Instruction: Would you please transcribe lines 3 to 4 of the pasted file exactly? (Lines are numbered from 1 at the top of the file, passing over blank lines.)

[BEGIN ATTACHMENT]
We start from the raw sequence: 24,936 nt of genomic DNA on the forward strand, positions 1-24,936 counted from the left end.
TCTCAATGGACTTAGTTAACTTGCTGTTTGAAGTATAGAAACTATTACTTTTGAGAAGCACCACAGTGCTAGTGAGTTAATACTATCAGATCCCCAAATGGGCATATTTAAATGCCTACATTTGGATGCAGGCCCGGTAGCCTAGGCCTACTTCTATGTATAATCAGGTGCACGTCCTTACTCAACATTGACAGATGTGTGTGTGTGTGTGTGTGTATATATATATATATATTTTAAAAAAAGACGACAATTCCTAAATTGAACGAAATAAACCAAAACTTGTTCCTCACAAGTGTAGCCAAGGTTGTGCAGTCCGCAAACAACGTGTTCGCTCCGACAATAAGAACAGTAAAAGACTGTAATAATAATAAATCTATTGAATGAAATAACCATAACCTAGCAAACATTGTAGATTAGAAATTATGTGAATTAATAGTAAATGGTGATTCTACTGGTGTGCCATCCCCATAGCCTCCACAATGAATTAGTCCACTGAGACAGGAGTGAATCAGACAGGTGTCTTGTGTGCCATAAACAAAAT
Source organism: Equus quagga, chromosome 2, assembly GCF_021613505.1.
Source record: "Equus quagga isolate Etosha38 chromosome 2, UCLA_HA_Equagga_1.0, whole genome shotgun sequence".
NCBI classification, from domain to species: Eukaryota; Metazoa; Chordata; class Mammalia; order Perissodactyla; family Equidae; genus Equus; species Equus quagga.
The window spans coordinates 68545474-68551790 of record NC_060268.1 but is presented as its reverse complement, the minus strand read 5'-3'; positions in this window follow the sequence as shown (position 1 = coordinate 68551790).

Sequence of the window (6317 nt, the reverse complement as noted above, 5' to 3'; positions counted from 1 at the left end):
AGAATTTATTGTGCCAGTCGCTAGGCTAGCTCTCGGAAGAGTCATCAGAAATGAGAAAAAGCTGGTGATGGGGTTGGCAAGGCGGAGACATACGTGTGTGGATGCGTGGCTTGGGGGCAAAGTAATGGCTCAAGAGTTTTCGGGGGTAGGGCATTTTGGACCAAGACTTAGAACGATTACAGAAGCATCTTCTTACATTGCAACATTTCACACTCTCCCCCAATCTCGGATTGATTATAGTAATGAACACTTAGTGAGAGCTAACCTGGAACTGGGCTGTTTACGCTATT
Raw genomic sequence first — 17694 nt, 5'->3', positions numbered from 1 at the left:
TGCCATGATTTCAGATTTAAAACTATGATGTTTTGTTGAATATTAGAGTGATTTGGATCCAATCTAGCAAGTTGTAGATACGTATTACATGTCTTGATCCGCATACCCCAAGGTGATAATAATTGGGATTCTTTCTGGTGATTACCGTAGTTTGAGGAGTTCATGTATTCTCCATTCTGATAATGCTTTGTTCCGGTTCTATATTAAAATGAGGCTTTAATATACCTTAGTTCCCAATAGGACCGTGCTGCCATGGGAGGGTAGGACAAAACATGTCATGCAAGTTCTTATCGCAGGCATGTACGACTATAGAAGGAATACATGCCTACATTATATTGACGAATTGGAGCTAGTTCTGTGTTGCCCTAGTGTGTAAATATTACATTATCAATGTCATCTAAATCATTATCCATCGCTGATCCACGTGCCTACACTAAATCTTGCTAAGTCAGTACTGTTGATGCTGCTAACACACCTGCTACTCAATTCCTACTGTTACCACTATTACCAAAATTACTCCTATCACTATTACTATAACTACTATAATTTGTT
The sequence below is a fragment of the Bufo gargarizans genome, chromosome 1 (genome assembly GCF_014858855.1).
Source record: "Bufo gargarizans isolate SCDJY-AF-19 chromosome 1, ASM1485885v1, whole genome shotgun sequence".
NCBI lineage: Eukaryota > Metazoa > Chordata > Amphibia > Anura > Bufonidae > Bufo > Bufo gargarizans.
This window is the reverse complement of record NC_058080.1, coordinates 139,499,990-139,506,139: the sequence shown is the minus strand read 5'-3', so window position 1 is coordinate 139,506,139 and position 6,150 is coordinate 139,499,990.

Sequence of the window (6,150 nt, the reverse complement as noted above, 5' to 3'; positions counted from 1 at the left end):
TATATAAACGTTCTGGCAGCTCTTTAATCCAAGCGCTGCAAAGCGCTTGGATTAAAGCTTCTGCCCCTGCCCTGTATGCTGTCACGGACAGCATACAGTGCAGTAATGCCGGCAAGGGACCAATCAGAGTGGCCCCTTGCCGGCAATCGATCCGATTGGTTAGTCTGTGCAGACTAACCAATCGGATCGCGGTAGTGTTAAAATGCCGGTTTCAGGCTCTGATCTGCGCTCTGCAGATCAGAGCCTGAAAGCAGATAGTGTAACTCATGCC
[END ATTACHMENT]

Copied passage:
Source organism: Equus quagga, chromosome 2, assembly GCF_021613505.1.
Source record: "Equus quagga isolate Etosha38 chromosome 2, UCLA_HA_Equagga_1.0, whole genome shotgun sequence".